Treasury Decides Not To Require Photocopying Of Customer IDs
Life insurance companies and agents are praising the Treasury Department for its decision not to require financial institutions to photocopy customer identification documents.
Carl Wilkerson, chief counsel for securities with the American Council of Life Insurers, Washington, calls Treasurys action a sensible result.
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ACLI, he says, is gratified Treasury decided to retain its original interpretation that the burden of maintaining photocopies exceeded the benefit.
William Anderson, senior vice president of government affairs with the National Association of Insurance and Financial Advisors, Falls Church, Va., adds that NAIFA is pleased Treasury responded to the concerns of NAIFA members, who sent thousands of letters to the department.
Under current regulations, financial institutions are required to take appropriate steps to verify the identity of their customers.
The requirement is part of the USA Patriot Act, which was enacted by Congress in the wake of the Sept. 11, 2001, terrorist attacks as a means of tracking the funds of terrorist groups and preventing money-laundering.
While photocopying of identification documents is permitted under the current rule, it is not required.
However, Treasury recently reopened the issue and asked for input on whether photocopying of documents should be required.
The life insurance industry strongly opposed such a requirement arguing that it could, in effect, force life insurance agents to take photocopying equipment with them on their visits to clients.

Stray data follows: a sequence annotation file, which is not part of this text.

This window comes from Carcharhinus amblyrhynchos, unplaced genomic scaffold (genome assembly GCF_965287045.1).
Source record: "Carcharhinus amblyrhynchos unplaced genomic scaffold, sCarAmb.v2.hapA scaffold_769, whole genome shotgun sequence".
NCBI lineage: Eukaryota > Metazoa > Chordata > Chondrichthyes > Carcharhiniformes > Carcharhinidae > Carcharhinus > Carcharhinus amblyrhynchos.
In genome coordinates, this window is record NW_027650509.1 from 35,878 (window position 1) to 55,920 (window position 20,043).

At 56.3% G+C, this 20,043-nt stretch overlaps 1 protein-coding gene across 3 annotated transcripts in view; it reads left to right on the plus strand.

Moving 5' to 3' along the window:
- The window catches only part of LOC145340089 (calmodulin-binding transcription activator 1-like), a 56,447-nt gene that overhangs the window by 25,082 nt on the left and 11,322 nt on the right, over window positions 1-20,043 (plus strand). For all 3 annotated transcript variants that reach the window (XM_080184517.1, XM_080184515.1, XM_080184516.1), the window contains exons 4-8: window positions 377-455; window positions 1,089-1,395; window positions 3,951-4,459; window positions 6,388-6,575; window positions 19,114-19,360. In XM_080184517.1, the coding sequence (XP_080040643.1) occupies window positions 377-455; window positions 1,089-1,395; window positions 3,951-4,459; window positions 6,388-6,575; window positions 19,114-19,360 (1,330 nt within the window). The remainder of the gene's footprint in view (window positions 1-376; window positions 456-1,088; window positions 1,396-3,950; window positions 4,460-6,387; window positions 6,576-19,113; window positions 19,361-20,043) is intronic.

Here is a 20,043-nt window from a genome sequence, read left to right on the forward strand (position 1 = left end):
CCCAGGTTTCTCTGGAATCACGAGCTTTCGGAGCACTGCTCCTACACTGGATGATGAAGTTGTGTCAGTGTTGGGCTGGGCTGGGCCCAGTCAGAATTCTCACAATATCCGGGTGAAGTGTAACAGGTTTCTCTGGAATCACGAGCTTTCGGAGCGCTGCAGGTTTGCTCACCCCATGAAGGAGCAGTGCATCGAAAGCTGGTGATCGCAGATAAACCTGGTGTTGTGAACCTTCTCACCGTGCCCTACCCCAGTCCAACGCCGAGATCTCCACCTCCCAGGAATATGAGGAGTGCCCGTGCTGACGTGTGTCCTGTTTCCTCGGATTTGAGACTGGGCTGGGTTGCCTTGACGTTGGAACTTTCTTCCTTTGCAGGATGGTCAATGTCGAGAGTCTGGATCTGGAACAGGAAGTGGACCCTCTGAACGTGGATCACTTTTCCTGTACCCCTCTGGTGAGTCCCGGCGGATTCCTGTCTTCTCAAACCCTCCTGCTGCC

Treasury says it received 9,623 comments opposing any photocopying requirement.
Wilkerson says more than half of those comments came from the life insurance industry. Clearly, he adds, this issue was a lightning rod for public input.
Under the Treasury regulation, all financial institutions must have a customer identification program in place by Oct. 1, 2003.
The program must include reasonable procedures that would collect identifying information about customers opening an account, verify that the customers are who they say they are, maintain records of the information used to verify identity and determine whether the customer appears on any list of suspected terrorists.
In other news, the Senate Banking Committee has approved legislation, S. 1633, that would permanently extend the Fair Credit Reporting Act, but one provision of the legislation is causing concern among life insurers.
Overall, S. 1633 would continue the current preemptions of inconsistent state laws relating credit and information sharing among affiliates.